Tue, Jun 14, 2005 - Page 2 News List

Hello Kitty boosts sales at 7-Eleven

KITTY APPEAL In the face of stiff competition from rival convenience store chains, 7-Eleven is once again using the trusted-and-true cartoon cat to increase sales


Hello Kitty, that ubiquitous symbol of cuteness, is using her enduring feline appeal to win customers young and old once again.

This time the benefactor is the 7-Eleven chain, which is offering coin-sized, three-dimensional badges of Hello Kitty in 31 different poses -- on a bike, making a wish, and even riding a shark -- to people who spend more than NT$77 each visit to the convenience store.

Since the campaign began early last month, sales are 20 percent above their level a year ago, said company spokeswoman Lily Lin.

By the time the promotion ends in the middle of next month, more than 100 million badges will be given away -- or four for every one of the nation's inhabitants, the company predicts.

Locked in intense competition with at least three other major convenience store chains, 7-Eleven chose a proven winner to boost sales.

Hello Kitty, created in 1974 by Japanese designer Yuko Shimizu of Sanrio Co, has an almost cult-like following across Asia, including the Philippines, Taiwan, Japan and China.

There aren't many consumer segments where the Kitty doesn't pop up. She adorns clothing, house wares, cosmetics, jewelry, toys of all sorts, paper goods and electronics ranging from waffle irons to computers.

The character's appeal spans all ages, particularly among girls and women. But men buy Hello Kitty products too, often as gifts for their daughters, wives or girlfriends.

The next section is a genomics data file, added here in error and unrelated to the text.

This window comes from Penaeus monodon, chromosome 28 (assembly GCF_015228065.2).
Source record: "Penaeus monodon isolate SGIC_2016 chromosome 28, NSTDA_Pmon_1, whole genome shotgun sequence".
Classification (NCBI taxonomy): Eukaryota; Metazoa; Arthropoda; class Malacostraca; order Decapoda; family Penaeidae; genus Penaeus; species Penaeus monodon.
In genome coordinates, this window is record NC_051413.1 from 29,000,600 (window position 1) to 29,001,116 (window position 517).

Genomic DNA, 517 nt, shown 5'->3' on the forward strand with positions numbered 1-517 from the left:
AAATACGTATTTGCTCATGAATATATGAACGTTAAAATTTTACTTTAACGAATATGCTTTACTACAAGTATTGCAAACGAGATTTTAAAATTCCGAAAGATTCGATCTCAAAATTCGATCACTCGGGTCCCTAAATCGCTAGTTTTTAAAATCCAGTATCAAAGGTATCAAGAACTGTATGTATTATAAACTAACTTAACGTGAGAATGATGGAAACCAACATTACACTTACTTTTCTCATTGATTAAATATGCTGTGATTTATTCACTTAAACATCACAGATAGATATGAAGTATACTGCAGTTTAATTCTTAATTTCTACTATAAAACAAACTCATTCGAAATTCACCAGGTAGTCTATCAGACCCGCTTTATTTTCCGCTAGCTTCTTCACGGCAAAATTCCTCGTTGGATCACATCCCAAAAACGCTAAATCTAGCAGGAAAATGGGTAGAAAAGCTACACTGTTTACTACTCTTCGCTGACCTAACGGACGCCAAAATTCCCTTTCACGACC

Mark Chen, an office worker in Taipei, found himself grabbing a box of cookies to put him over the NT$77 mark.

"This will please my two daughters, who anxiously await my return home each evening with the badges," he said.

Many nursery school teachers are using the badges as rewards for good behavior among their charges, Lin said.

"With Hello Kitty, we created a topic, a fad that won the participation of the entire nation," she said.

Seven-Eleven, a franchise owned by President Chain Stores Corp, paid Sanrio a fee for the use of Hello Kitty image but declined to disclose the amount, Lin said.

Taking note, rival convenience stores Family Mart and Hi-Life are considering fantasy character campaigns of their own, featuring stalwarts like Snoopy or Doraemon, the blue-and-white Japanese character with a pocket on his stomach, another popular character in Asia.

But Hello Kitty seems to occupy a special place in the nation's retailing tradition.

Four years ago, McDonald's stores sparked a frenzy by giving out Hello Kitty dolls -- and matching samples of her boyfriend Daniel -- attracting long lines of customers outside its restaurants.

More recently a bank encouraged new business by putting the Hello Kitty image on its credit cards, and several department stores featured her on their shopping bags.

But this year's 7-Eleven promotion seems to be the biggest one of all, with enthusiastic fans exchanging Hello Kitty badges on the Internet and attending collectors' meetings to fill in missing pieces.

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